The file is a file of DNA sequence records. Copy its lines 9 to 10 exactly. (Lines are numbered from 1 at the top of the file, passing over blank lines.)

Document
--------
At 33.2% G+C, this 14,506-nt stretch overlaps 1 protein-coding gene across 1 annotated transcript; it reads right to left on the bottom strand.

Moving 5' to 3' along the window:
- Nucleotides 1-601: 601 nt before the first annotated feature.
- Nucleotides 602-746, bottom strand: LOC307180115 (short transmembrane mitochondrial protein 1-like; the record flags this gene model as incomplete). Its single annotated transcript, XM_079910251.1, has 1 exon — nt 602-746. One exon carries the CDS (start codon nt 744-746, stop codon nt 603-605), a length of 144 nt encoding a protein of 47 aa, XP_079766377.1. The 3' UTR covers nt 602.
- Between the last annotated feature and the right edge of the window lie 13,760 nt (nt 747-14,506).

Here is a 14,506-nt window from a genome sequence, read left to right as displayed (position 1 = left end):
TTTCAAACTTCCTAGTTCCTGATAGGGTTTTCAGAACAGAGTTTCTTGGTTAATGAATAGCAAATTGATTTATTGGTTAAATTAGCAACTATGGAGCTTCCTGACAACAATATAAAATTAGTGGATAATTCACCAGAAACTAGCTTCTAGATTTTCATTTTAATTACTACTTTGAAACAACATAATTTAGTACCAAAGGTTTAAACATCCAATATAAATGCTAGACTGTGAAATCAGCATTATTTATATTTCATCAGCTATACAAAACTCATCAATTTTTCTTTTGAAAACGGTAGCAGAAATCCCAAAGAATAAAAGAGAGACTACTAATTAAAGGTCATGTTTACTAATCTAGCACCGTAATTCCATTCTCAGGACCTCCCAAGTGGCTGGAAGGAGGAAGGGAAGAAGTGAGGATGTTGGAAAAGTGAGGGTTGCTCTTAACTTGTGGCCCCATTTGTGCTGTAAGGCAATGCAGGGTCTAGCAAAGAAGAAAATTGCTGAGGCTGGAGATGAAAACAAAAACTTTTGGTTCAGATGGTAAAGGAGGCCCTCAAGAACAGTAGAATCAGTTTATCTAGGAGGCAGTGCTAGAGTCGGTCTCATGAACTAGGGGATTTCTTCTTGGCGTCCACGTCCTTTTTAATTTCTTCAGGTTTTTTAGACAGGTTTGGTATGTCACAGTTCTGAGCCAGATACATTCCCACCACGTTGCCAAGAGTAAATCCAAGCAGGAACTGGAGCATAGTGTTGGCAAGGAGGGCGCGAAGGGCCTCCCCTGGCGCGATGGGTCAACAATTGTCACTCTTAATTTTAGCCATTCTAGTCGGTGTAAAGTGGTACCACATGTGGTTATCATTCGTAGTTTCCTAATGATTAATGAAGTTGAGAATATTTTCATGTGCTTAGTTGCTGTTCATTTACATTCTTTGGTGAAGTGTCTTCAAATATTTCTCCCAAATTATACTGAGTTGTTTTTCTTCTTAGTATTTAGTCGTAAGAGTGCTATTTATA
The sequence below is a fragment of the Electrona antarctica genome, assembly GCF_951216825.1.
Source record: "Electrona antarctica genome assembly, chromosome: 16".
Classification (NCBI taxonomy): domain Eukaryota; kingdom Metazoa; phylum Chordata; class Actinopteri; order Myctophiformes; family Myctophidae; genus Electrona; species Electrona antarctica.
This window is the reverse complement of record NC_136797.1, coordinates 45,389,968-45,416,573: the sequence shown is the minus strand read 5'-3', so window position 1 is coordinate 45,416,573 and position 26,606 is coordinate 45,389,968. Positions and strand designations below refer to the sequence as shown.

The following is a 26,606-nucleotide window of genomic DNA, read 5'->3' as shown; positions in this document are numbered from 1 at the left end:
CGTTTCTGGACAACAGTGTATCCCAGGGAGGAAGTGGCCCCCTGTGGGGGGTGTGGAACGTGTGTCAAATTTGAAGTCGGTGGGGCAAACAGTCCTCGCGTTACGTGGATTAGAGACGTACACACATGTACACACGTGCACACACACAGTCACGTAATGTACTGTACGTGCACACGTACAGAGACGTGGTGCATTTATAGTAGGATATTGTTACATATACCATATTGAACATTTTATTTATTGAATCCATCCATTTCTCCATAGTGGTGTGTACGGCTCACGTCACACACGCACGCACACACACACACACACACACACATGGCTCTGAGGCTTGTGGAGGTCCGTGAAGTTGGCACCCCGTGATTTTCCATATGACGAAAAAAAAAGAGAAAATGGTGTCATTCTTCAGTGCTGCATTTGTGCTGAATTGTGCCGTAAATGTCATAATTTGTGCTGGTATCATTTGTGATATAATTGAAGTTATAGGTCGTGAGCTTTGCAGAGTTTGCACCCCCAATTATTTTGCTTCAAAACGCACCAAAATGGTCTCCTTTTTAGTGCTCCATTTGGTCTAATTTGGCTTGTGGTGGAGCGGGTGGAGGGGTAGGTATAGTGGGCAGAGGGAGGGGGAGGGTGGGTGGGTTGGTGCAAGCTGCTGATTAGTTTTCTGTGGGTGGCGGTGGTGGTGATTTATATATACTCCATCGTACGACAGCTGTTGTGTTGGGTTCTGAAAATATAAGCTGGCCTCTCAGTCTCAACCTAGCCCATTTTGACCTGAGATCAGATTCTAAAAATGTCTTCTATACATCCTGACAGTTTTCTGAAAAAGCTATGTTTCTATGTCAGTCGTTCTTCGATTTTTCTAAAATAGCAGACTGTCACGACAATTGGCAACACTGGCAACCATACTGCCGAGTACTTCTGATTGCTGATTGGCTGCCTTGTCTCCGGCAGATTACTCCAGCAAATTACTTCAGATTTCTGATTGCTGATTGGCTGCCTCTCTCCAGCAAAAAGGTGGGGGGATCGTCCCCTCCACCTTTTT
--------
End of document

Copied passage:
Source record: "Electrona antarctica genome assembly, chromosome: 16".
Classification (NCBI taxonomy): domain Eukaryota; kingdom Metazoa; phylum Chordata; class Actinopteri; order Myctophiformes; family Myctophidae; genus Electrona; species Electrona antarctica.